Our digital future 3: Semantic Web

Smart eXtended Web - adapted from the work of Nova Spivak
Certainly, distinctions between versions of the Web are artificial. A decade ago, when Tim O'Reilly wrote about 'Web 2.0' and others intoned effusively about the 'Social Web' or the 'Read/Write Web', they were remarking about emerging features of a vast and ever expanding technological infrastructure, rather than any physical compartmentalisation. As the Web grew, and people discovered more ways to develop its capabilities, they naturally built into it their human essence - sociability and the need to connect with people, rather than simply with information. The Web evolved to embrace digital repositories of text, images and sound that could be discussed, added to, edited, shared and repurposed. In effect, Web 2.0 became the digital totem around which humanity gathered to share their stories.

If we were to continue to apply versioning to the Web as it evolves, we might talk next about Web 3.0 - or the Semantic Web - a version that connects not only information and people, but also knowledge and ultimately, intelligence. In its current trajectory of development, the Web is advancing on both social and information axis, as  depicted by the map above. e-Learning 3.0 (if there is such a beast) would feature several developments beyond what is currently practised.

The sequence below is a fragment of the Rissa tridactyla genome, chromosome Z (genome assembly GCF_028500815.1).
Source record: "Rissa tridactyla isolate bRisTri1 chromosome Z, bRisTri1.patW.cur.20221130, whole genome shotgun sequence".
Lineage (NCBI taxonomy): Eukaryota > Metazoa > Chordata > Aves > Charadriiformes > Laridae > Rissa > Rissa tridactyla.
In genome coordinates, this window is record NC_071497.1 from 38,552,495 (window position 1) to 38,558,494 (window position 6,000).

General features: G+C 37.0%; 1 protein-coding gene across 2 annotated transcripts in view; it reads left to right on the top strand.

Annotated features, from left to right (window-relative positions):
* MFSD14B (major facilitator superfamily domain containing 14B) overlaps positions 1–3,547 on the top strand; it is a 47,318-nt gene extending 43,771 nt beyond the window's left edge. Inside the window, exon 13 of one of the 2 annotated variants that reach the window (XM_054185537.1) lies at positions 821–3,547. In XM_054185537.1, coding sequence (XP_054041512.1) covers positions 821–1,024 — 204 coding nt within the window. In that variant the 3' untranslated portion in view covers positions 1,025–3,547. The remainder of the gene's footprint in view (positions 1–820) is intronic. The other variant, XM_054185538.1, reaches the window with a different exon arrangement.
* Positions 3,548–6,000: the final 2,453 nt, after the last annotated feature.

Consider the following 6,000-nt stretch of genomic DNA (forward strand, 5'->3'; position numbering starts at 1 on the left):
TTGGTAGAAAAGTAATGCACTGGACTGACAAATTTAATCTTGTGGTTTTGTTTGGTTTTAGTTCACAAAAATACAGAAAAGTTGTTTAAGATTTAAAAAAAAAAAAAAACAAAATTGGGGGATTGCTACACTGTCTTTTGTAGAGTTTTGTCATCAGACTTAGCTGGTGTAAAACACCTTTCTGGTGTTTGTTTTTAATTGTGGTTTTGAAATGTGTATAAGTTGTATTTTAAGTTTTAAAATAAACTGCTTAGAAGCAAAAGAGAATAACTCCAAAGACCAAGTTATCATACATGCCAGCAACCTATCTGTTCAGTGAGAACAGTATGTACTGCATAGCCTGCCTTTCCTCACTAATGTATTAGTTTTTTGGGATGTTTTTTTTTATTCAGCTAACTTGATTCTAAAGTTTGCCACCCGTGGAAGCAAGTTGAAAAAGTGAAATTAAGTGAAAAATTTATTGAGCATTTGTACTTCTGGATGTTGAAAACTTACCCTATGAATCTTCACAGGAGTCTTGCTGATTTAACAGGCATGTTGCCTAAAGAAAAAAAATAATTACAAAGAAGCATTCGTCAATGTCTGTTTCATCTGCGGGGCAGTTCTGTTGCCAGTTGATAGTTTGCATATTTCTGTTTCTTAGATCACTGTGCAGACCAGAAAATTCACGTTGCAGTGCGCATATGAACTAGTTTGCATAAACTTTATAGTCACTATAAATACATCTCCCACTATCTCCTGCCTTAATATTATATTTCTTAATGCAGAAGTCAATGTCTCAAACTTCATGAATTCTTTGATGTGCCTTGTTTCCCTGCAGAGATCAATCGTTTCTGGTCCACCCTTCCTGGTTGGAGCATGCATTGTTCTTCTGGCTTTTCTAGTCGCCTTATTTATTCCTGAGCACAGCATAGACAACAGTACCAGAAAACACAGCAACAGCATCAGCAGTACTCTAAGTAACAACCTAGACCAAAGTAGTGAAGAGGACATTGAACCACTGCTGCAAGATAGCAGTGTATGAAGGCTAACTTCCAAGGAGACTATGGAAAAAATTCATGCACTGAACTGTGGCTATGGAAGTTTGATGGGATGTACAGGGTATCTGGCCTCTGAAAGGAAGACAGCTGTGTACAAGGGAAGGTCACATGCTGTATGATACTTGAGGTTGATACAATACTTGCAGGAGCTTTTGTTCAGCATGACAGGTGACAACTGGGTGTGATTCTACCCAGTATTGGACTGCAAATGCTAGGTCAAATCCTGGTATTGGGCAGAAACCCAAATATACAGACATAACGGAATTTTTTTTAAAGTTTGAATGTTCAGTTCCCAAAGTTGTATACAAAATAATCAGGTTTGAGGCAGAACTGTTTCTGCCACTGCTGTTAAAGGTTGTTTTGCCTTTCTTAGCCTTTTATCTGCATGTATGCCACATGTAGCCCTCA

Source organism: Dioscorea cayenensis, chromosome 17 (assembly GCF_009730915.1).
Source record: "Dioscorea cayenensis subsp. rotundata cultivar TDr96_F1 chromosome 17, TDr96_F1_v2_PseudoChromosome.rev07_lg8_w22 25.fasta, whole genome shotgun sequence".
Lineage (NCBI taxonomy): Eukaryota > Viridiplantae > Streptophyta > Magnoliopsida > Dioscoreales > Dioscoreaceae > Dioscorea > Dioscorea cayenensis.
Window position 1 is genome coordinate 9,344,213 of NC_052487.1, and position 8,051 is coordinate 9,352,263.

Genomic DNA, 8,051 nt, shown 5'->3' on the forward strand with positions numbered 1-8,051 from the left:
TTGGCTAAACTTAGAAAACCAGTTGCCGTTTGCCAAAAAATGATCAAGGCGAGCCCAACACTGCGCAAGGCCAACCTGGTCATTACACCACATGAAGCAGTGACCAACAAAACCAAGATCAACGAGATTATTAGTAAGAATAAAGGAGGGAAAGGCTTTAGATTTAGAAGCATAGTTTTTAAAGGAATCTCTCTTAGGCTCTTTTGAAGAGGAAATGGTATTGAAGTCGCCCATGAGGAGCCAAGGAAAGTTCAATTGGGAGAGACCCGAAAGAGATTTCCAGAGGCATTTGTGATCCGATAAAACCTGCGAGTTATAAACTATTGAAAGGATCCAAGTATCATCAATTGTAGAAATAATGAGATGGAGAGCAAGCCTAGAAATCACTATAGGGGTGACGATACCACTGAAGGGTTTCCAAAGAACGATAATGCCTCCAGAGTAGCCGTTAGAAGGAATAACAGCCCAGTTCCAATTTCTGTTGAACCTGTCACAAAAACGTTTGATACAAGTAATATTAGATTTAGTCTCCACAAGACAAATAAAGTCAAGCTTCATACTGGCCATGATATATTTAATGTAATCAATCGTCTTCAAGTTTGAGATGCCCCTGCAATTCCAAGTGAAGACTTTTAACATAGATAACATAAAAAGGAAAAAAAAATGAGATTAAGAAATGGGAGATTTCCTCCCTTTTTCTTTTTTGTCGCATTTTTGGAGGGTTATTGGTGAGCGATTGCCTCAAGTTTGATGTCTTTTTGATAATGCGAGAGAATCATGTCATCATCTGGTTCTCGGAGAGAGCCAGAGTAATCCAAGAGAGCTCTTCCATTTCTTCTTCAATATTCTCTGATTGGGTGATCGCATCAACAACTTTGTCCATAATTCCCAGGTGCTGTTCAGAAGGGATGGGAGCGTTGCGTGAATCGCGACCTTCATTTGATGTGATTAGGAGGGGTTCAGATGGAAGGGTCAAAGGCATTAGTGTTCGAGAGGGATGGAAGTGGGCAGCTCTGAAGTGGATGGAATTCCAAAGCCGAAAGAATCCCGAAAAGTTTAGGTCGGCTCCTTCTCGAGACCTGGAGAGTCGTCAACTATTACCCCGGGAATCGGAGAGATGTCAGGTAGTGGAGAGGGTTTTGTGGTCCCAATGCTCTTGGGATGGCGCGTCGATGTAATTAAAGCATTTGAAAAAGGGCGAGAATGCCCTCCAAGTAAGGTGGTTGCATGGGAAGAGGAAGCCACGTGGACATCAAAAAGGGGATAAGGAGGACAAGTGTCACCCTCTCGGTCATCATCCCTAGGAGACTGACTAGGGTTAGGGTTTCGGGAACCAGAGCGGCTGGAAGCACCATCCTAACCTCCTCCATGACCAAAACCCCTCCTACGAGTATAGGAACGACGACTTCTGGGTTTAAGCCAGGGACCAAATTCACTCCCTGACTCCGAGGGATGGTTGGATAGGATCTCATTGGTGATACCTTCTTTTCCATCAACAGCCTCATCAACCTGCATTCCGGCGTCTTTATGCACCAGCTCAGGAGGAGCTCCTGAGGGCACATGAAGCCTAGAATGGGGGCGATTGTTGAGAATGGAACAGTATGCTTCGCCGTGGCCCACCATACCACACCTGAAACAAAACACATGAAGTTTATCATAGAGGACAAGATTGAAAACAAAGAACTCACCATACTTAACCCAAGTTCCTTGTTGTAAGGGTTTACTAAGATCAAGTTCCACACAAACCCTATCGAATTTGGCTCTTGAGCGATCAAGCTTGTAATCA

Adapted from the work of Francesco Magragrino
I'm predicting that these would include new forms of distributed computing which would extend further the current capabilities of smart mobiles and other ambient forms of computing. At the social/technology interface, smart tools would combine with collaborative intelligent filtering and recommender systems (based on big data from your previous online behaviour) to create personalised pathways for learners within any infrastructure, and 3D visualisation and interaction would become a common aspect of human computer interfaces.

The Semantic Web would extend beyond the current Web into every aspect of our lives within a richly connected environment, where pervasive technology make the virtual and physical combine and where Web meets world. Touch and non-touch (voice and gesture activated) surfaces would ultimately replace keyboards and mice, and connected computational capability would be more or less woven into the fabric of our clothing and environment. Although this commentary is speculative, much is already in development and in some cases is already available for use.

Previous posts in this series
1: Gazing down the corridor
2: Smart clothing

Graphics by Steve Wheeler

Creative Commons License
Our digital future 3: Semantic Web by Steve Wheeler was written in Plymouth, England and is licensed under a Creative Commons Attribution-NonCommercial-ShareAlike 3.0 Unported License.

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